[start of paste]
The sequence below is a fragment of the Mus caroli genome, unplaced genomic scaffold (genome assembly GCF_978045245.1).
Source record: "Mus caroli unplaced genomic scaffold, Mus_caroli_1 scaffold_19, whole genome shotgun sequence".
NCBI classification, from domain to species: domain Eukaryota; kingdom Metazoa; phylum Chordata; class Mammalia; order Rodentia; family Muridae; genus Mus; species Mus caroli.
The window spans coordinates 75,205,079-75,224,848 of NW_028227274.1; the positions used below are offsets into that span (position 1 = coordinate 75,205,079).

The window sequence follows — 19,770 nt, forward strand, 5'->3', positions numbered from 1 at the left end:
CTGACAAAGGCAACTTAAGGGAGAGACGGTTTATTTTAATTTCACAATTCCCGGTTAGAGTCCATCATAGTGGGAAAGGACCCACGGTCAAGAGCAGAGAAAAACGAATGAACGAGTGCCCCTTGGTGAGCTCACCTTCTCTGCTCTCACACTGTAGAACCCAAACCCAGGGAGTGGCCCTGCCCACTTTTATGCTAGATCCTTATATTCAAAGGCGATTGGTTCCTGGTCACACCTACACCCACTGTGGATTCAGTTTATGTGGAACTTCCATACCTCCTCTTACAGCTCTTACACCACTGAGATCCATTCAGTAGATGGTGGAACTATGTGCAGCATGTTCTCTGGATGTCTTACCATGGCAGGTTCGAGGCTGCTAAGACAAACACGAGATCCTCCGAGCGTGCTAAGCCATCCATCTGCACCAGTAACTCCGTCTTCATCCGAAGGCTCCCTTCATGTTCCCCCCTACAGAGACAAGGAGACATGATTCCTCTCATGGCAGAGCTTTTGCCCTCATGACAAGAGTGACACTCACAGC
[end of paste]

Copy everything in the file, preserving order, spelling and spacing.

The sequence below is a fragment of the Mus caroli genome, unplaced genomic scaffold (genome assembly GCF_978045245.1).
Source record: "Mus caroli unplaced genomic scaffold, Mus_caroli_1 scaffold_19, whole genome shotgun sequence".
NCBI classification, from domain to species: domain Eukaryota; kingdom Metazoa; phylum Chordata; class Mammalia; order Rodentia; family Muridae; genus Mus; species Mus caroli.
The window spans coordinates 75,205,079-75,224,848 of NW_028227274.1; the positions used below are offsets into that span (position 1 = coordinate 75,205,079).

The window sequence follows — 19,770 nt, forward strand, 5'->3', positions numbered from 1 at the left end:
CTGACAAAGGCAACTTAAGGGAGAGACGGTTTATTTTAATTTCACAATTCCCGGTTAGAGTCCATCATAGTGGGAAAGGACCCACGGTCAAGAGCAGAGAAAAACGAATGAACGAGTGCCCCTTGGTGAGCTCACCTTCTCTGCTCTCACACTGTAGAACCCAAACCCAGGGAGTGGCCCTGCCCACTTTTATGCTAGATCCTTATATTCAAAGGCGATTGGTTCCTGGTCACACCTACACCCACTGTGGATTCAGTTTATGTGGAACTTCCATACCTCCTCTTACAGCTCTTACACCACTGAGATCCATTCAGTAGATGGTGGAACTATGTGCAGCATGTTCTCTGGATGTCTTACCATGGCAGGTTCGAGGCTGCTAAGACAAACACGAGATCCTCCGAGCGTGCTAAGCCATCCATCTGCACCAGTAACTCCGTCTTCATCCGAAGGCTCCCTTCATGTTCCCCCCTACAGAGACAAGGAGACATGATTCCTCTCATGGCAGAGCTTTTGCCCTCATGACAAGAGTGACACTCACAGC